Best Practices for Using Telehealth in Hospice and Palliative Care

Michelle Webb, DNP, RN, BC-CHPCA; Susan Lysaght Hurley, PhD, GNP-BC; Jennifer Gentry, DNP, ANP-BC, GNP, ACHPN; Melanie Brown, LCSW; Cynthia Ayoub, BSN, RN, BC-CHPCA


Journal of Hospice and Palliative Nursing. 2021;23(3):277-285. 

In This Article

Abstract and Introduction


Hospice and palliative care providers throughout the United States have continued to provide compassionate patient- and family-centered care during the COVID-19 (coronavirus disease 2019) pandemic while adapting to the need for scrupulous infection control measures and the accelerated use of telehealth. Prior to the pandemic, hospice and palliative care adopted telehealth slowly compared with other specialties, but its rapidly increasing utilization during the COVID-19 pandemic has long-term implications for access to primary and specialty palliative care, particularly for patients in rural communities and populations experiencing inequitable access to services. Telehealth also shows great promise for leveraging technology to provide care more effectively and efficiently. As more provider organizations become equipped with telehealth infrastructure, and as advocacy for broader reimbursement of these services grows, telehealth services for hospice and palliative care are expected to continue. This article highlights the work of expert clinicians from multiple hospice and palliative care organizations to develop best practices for conducting telehealth visits in inpatient and community settings. The authors propose that best practices be compiled and considered to ensure quality-driven, evidence-based clinical practice guidelines with interprofessional applicability.


Telehealth has been a slowly adopted health care delivery mode in hospice and palliative care, but the COVID-19 (coronavirus disease 2019) pandemic has exponentially accelerated its use. How telehealth is delivered and evaluated during this pandemic will have ramifications for further regulatory support and for the integration of technology as a standard part of hospice and palliative care.

Telehealth and related terms specific to the delivery of hospice and palliative care services using technology have been defined differently by many entities.[1–4] Most definitions are broad and inclusive, although some differentiate telehealth from telemedicine, whereas others use the terms interchangeably.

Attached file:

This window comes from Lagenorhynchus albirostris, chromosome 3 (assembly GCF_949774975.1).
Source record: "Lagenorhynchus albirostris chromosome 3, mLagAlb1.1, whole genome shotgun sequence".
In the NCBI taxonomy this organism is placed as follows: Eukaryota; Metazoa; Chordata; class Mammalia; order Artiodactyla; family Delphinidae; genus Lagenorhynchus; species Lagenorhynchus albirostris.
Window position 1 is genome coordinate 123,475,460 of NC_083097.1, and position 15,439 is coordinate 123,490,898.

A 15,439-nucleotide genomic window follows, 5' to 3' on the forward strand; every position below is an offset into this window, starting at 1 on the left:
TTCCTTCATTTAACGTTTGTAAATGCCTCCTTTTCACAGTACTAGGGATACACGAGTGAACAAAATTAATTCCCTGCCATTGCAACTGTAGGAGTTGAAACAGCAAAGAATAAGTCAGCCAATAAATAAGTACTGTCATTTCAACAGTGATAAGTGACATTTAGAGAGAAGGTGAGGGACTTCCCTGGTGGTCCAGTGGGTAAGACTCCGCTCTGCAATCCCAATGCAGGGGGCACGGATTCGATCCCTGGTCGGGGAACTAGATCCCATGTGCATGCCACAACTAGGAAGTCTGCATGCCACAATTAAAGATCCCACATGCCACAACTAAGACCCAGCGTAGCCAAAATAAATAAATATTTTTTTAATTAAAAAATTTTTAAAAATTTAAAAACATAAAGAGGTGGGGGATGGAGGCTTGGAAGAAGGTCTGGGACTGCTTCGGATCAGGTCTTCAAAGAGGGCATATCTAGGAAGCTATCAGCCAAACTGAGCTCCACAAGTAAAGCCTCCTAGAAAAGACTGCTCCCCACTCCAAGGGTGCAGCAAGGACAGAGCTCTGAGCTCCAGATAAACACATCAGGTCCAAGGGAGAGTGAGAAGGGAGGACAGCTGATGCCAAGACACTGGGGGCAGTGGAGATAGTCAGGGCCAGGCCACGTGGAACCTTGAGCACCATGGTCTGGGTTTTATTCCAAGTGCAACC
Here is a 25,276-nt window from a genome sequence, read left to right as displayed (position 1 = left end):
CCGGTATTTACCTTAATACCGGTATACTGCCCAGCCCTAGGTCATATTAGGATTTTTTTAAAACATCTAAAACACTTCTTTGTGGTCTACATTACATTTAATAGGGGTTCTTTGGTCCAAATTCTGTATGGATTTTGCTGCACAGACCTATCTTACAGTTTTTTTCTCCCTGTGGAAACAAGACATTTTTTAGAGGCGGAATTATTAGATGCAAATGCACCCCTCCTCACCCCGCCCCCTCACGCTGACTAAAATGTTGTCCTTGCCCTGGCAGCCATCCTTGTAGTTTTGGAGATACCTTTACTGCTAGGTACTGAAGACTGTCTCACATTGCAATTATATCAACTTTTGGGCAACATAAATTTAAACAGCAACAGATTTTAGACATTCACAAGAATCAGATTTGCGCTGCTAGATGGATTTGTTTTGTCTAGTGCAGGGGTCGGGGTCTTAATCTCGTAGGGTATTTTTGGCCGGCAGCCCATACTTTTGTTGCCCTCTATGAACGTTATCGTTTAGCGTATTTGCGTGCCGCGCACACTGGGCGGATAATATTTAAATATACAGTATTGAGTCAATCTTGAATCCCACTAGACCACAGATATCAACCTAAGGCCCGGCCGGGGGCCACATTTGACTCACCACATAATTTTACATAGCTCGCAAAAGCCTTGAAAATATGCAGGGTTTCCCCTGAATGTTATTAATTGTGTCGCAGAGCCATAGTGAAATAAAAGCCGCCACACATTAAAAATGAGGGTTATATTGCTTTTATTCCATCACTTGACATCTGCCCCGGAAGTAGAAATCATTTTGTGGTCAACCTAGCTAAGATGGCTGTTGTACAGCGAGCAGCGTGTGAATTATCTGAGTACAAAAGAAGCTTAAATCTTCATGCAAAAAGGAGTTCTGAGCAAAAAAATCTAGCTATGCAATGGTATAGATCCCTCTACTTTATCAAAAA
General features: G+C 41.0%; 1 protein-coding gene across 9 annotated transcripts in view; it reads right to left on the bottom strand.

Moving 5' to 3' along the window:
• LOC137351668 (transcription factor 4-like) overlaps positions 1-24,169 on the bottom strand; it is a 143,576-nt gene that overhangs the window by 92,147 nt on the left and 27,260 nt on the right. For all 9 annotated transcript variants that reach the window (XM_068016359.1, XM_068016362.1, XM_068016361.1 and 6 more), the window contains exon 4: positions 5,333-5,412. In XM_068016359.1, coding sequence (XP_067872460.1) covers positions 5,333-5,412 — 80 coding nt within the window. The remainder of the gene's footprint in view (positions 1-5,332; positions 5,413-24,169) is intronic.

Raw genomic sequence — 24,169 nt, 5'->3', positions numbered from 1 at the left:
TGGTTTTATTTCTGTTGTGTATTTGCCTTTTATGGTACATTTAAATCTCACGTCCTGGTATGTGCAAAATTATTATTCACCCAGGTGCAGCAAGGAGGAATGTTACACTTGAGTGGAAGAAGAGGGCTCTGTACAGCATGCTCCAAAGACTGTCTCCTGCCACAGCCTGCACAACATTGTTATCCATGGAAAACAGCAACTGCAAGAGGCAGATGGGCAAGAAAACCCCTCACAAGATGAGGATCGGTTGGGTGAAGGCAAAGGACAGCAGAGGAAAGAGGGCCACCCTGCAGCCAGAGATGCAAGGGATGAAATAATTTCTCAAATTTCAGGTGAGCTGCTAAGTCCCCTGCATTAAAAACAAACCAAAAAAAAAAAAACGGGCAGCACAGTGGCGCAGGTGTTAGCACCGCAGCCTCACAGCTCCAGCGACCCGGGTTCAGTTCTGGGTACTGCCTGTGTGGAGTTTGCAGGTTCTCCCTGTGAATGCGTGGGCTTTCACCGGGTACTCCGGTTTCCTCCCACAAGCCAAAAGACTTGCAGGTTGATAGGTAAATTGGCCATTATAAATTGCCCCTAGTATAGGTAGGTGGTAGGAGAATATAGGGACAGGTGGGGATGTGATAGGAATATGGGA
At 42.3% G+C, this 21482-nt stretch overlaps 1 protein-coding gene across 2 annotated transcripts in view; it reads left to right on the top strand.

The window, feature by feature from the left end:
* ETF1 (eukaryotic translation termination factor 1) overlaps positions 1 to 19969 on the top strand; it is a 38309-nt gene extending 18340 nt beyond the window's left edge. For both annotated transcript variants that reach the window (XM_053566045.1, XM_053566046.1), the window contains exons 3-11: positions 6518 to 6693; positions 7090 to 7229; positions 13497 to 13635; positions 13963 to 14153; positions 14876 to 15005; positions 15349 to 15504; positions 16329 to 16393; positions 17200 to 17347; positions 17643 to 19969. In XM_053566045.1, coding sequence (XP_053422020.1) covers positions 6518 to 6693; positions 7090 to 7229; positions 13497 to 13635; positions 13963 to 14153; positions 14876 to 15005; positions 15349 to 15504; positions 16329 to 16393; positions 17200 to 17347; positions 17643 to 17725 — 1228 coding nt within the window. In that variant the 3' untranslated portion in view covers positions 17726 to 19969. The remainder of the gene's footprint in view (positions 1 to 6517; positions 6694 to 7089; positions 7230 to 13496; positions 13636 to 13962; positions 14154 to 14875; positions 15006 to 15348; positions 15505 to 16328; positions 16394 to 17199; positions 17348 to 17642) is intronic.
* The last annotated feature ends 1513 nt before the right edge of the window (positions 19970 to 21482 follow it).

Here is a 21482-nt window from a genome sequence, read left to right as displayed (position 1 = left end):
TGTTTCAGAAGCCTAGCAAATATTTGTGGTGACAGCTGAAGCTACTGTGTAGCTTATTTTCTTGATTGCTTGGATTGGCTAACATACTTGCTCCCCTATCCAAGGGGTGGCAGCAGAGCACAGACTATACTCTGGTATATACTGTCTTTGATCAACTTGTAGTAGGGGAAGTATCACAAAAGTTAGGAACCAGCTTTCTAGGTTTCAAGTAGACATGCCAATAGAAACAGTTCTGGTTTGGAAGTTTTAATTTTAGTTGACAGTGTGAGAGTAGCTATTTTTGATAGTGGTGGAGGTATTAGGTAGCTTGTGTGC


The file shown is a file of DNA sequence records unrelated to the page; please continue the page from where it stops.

Telehospice has been defined as "the use of telehealth technologies to overcome geographic distances in the delivery of hospice care."[5] (p38) Telepalliative care is a term that has been applied to the application of telehealth technologies to palliative care.[6] An emerging term is the "virtual visit," as a specific component of telehealth. A virtual visit takes place between a patient and clinician via communications technology where video and audio connectivity allows meetings to occur in real time from virtually any location.[7] In developing the principles and best practices outlined in this article, the broadest and most inclusive definition of telehealth as "technology-enabled health and care management and delivery systems that extend capacity and access"[2] (p1) has been applied.

Telehealth services can be provided to persons needing hospice or palliative care services using various technologies, including but not limited to, telephones, video, and remote patient symptom-monitoring applications (including those that allow for the use of biometric data collection tools). While there is a need for more data, telehealth services have demonstrated great potential to address the challenge of ensuring access to and delivery of primary and specialist palliative care and hospice care.[8] Providers have primarily used telehealth in the past to ease challenges of geography and distance to provide effective, efficient, and timely support to patients and families living in rural areas.[9]

However, telehealth has been used during the pandemic to address new challenges resulting from the need to reduce the risk of COVID-10 transmission. Even prior to the current COVID-19 pandemic, hospice caregivers expressed interest in the use of video-chat features on smartphones to communicate in instances when an in-person visit was not possible.[9] One of the recognized prepandemic benefits for patients receiving telehealth is the ability of technology to monitor functional decline and symptoms of disease progression between scheduled in-person visits.[9] Such screening may identify important changes and needs before they become urgent, allowing for earlier intervention. Telehealth has emerged during the public health emergency (PHE) resulting from the COVID-19 pandemic as another critical access point to hospice and palliative services for patients and families.